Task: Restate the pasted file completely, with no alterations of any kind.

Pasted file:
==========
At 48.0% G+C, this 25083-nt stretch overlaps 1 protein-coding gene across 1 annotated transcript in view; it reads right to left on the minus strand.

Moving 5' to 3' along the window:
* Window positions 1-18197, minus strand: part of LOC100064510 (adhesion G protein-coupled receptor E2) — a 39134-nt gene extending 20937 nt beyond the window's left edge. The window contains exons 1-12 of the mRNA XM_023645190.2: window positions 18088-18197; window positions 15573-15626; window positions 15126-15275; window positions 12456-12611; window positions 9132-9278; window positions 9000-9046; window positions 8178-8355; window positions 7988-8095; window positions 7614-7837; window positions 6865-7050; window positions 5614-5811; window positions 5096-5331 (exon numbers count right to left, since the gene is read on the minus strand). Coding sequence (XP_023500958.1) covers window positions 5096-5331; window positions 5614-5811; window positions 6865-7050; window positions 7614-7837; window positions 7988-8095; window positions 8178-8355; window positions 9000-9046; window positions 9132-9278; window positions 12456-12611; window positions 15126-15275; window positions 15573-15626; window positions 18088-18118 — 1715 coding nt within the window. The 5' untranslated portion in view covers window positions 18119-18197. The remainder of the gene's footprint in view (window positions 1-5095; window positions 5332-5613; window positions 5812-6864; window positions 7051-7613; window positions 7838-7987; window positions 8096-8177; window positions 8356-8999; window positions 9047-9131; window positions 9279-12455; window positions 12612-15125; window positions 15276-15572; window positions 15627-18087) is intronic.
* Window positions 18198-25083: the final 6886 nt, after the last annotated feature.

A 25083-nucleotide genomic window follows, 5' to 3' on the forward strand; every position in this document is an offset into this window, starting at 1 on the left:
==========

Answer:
At 48.0% G+C, this 25083-nt stretch overlaps 1 protein-coding gene across 1 annotated transcript in view; it reads right to left on the minus strand.

Moving 5' to 3' along the window:
* Window positions 1-18197, minus strand: part of LOC100064510 (adhesion G protein-coupled receptor E2) — a 39134-nt gene extending 20937 nt beyond the window's left edge. The window contains exons 1-12 of the mRNA XM_023645190.2: window positions 18088-18197; window positions 15573-15626; window positions 15126-15275; window positions 12456-12611; window positions 9132-9278; window positions 9000-9046; window positions 8178-8355; window positions 7988-8095; window positions 7614-7837; window positions 6865-7050; window positions 5614-5811; window positions 5096-5331 (exon numbers count right to left, since the gene is read on the minus strand). Coding sequence (XP_023500958.1) covers window positions 5096-5331; window positions 5614-5811; window positions 6865-7050; window positions 7614-7837; window positions 7988-8095; window positions 8178-8355; window positions 9000-9046; window positions 9132-9278; window positions 12456-12611; window positions 15126-15275; window positions 15573-15626; window positions 18088-18118 — 1715 coding nt within the window. The 5' untranslated portion in view covers window positions 18119-18197. The remainder of the gene's footprint in view (window positions 1-5095; window positions 5332-5613; window positions 5812-6864; window positions 7051-7613; window positions 7838-7987; window positions 8096-8177; window positions 8356-8999; window positions 9047-9131; window positions 9279-12455; window positions 12612-15125; window positions 15276-15572; window positions 15627-18087) is intronic.
* Window positions 18198-25083: the final 6886 nt, after the last annotated feature.

A 25083-nucleotide genomic window follows, 5' to 3' on the forward strand; every position in this document is an offset into this window, starting at 1 on the left: